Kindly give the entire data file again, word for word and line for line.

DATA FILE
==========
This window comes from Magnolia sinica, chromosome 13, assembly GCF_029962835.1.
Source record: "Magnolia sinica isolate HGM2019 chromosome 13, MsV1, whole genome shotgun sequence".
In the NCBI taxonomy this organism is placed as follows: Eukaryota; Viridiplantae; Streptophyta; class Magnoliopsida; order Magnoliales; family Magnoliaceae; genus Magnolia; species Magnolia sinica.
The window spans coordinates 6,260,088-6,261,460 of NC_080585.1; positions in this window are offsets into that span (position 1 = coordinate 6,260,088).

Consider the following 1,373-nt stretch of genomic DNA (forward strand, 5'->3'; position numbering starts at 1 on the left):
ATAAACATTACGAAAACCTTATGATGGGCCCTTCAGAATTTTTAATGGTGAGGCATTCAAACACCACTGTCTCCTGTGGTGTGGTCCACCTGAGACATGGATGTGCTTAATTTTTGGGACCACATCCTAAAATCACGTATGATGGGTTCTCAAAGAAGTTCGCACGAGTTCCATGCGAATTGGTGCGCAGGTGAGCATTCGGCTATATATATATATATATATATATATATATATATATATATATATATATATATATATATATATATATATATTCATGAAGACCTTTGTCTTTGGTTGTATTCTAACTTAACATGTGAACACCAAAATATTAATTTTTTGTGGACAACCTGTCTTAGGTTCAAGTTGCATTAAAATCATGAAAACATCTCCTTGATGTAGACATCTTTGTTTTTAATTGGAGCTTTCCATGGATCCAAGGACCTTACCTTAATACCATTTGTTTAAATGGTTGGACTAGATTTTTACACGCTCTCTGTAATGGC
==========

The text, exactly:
This window comes from Magnolia sinica, chromosome 13, assembly GCF_029962835.1.
Source record: "Magnolia sinica isolate HGM2019 chromosome 13, MsV1, whole genome shotgun sequence".
In the NCBI taxonomy this organism is placed as follows: Eukaryota; Viridiplantae; Streptophyta; class Magnoliopsida; order Magnoliales; family Magnoliaceae; genus Magnolia; species Magnolia sinica.
The window spans coordinates 6,260,088-6,261,460 of NC_080585.1; positions in this window are offsets into that span (position 1 = coordinate 6,260,088).

Consider the following 1,373-nt stretch of genomic DNA (forward strand, 5'->3'; position numbering starts at 1 on the left):
ATAAACATTACGAAAACCTTATGATGGGCCCTTCAGAATTTTTAATGGTGAGGCATTCAAACACCACTGTCTCCTGTGGTGTGGTCCACCTGAGACATGGATGTGCTTAATTTTTGGGACCACATCCTAAAATCACGTATGATGGGTTCTCAAAGAAGTTCGCACGAGTTCCATGCGAATTGGTGCGCAGGTGAGCATTCGGCTATATATATATATATATATATATATATATATATATATATATATATATATATATATATATATATATATATTCATGAAGACCTTTGTCTTTGGTTGTATTCTAACTTAACATGTGAACACCAAAATATTAATTTTTTGTGGACAACCTGTCTTAGGTTCAAGTTGCATTAAAATCATGAAAACATCTCCTTGATGTAGACATCTTTGTTTTTAATTGGAGCTTTCCATGGATCCAAGGACCTTACCTTAATACCATTTGTTTAAATGGTTGGACTAGATTTTTACACGCTCTCTGTAATGGC